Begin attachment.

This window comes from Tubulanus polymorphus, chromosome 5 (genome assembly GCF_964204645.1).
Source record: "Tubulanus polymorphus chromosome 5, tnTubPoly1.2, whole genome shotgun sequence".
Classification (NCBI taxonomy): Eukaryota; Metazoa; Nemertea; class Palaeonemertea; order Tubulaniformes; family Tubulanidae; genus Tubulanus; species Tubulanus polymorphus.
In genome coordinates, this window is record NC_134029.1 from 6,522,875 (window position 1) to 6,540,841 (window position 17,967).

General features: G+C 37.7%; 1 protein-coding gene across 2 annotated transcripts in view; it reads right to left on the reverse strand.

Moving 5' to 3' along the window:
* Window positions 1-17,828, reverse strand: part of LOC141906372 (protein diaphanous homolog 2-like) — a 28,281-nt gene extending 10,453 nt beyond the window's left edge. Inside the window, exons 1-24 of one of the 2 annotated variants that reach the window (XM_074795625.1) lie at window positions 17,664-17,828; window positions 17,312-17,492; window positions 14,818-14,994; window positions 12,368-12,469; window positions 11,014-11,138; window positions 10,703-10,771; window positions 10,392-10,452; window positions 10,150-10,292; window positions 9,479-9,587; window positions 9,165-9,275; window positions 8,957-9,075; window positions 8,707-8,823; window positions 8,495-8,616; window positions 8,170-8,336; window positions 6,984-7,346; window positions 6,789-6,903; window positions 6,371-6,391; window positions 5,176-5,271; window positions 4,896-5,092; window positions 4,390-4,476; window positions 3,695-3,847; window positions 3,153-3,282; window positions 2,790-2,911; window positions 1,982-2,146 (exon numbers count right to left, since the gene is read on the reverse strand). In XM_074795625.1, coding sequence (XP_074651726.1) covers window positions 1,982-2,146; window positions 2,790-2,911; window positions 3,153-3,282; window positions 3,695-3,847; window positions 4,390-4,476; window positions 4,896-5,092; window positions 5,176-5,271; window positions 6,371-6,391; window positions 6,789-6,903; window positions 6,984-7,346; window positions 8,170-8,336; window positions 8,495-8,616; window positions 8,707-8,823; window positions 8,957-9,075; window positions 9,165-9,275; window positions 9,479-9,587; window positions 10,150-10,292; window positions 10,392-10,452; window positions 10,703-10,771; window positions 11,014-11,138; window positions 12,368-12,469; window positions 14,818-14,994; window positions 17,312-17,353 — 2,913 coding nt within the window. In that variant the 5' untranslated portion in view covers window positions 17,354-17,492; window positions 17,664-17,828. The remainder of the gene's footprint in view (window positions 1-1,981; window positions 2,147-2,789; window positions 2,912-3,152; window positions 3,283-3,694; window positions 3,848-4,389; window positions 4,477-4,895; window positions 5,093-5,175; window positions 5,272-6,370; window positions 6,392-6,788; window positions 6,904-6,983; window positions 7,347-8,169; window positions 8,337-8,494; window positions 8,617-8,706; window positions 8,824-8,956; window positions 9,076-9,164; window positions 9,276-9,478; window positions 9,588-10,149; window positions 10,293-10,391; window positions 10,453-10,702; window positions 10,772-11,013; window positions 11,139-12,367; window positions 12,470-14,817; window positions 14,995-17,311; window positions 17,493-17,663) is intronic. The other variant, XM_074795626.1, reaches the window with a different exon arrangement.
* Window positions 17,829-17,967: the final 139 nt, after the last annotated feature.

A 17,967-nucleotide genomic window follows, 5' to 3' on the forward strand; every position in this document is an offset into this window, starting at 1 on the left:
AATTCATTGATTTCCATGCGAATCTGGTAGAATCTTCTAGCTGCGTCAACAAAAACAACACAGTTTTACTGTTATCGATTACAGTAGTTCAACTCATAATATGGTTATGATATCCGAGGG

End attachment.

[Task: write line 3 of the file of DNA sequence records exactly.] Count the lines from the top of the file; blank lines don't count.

Classification (NCBI taxonomy): Eukaryota; Metazoa; Nemertea; class Palaeonemertea; order Tubulaniformes; family Tubulanidae; genus Tubulanus; species Tubulanus polymorphus.